Stocks ran up on the heels of the European market’s strength. We reclaimed prior support at 1,780 and traded as high as 1,790, but the market slipped midday as buying paused.
This was the bounce bulls were waiting for. The Fed’s meeting starts tomorrow and some of this buying is in anticipation of the “No Taper” surge to new highs. But if excited bulls are buying the rumor, how many will be left to buy the news?
While everyone is debating “to Taper or not to Taper”, we should really be asking if it matters. Given the trillions of dollars in bonds the Fed already owns, will dialing it back by $10 billion really make much of a difference to either the Fed’s balance sheet or the broader economy? Yet it is all anyone is talking about. The bulk of the debate revolves around taper now or early next year. Again, this is a relatively small numbers and it won’t make much difference either way, but markets trade emotion, not common sense. While the economic nuances of Taper policy don’t matter that much, the crowd’s reaction is what we are trying to anticipate.
Whether they Taper this week or hold off a month or two, there is a lot of pressure on the Fed to dial back its monetary intervention, both externally and internally. Even if the Fed delays Taper, expect the language to firm up as the Fed prepares the market for the inevitable withdrawal of QE. Bulls might get the “No Taper” they are hoping for, but if the language is hawkish, that could temper enthusiasm.
Markets remain more bullish than they’ve been in years. While this condition can persist for an extended period of time, it is riskier to own stocks here than at any other point in the last two years. Since no one knows for sure what the future holds, the best we can do is play the odds and anyone buying this rally is late to the party. The best buying opportunities arise when everyone is nervous and fearful. That is clearly not the case here as the crowd widely expects the good times to continue.
While Taper/No-Taper is a coin-flip at this point, we need to evaluate the potential moves in either direction before deciding how to trade. The market is only 1.5% off all-time highs and 7% above the 200dma. Given the strong run and the already bullish sentiment, it is hard to imagine a huge upside surprise given how much optimism is already priced in. On the other hand, markets go up and markets go down. It’s a year since we last tested the 200dma and it wouldn’t take much of a headline to trip up the market given current expectations.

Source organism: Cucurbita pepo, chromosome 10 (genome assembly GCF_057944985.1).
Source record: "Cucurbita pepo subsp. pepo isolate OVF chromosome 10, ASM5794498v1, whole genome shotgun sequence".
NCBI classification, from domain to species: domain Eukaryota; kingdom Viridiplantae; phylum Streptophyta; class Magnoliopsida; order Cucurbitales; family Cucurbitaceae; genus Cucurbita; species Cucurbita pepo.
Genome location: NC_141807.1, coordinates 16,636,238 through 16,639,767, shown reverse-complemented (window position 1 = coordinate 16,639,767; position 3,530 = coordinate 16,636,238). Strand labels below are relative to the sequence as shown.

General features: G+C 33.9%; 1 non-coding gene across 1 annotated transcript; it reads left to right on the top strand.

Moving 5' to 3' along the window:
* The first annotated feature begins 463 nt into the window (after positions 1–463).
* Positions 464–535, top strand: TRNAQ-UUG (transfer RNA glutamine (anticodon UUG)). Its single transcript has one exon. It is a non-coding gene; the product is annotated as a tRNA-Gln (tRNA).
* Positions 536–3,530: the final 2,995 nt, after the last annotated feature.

The sideways churn between 1,780 and 1,810 saw a lot of owners move to cash. While not a dramatic move lower, holding these levels for a few weeks allows the market to cool off, making another leg higher more sustainable.
The market is in the middle of the recent trading range ahead of the Fed meeting and there is not a lot to do here other than wait for the market to show its hand. Dipping under the 50dma in coming days is clearly bearish and launching through 1,800 is bullish. Until then we are all spectators. I have a bearish bias given the bullish shift in sentiment, but this could go either way.
PLan your trade; trade your plan
Jani Ziedins (pronounced Ya-nee) is a full-time investor and financial analyst that has successfully traded stocks and options for nearly three decades. He has an undergraduate engineering degree from the Colorado School of Mines and two graduate business degrees from the University of Colorado Denver. His prior professional experience includes engineering at Fortune 500 companies, small business consulting, and managing investment real estate. He is now fortunate enough to trade full-time from home, affording him the luxury of spending extra time with his wife and two children.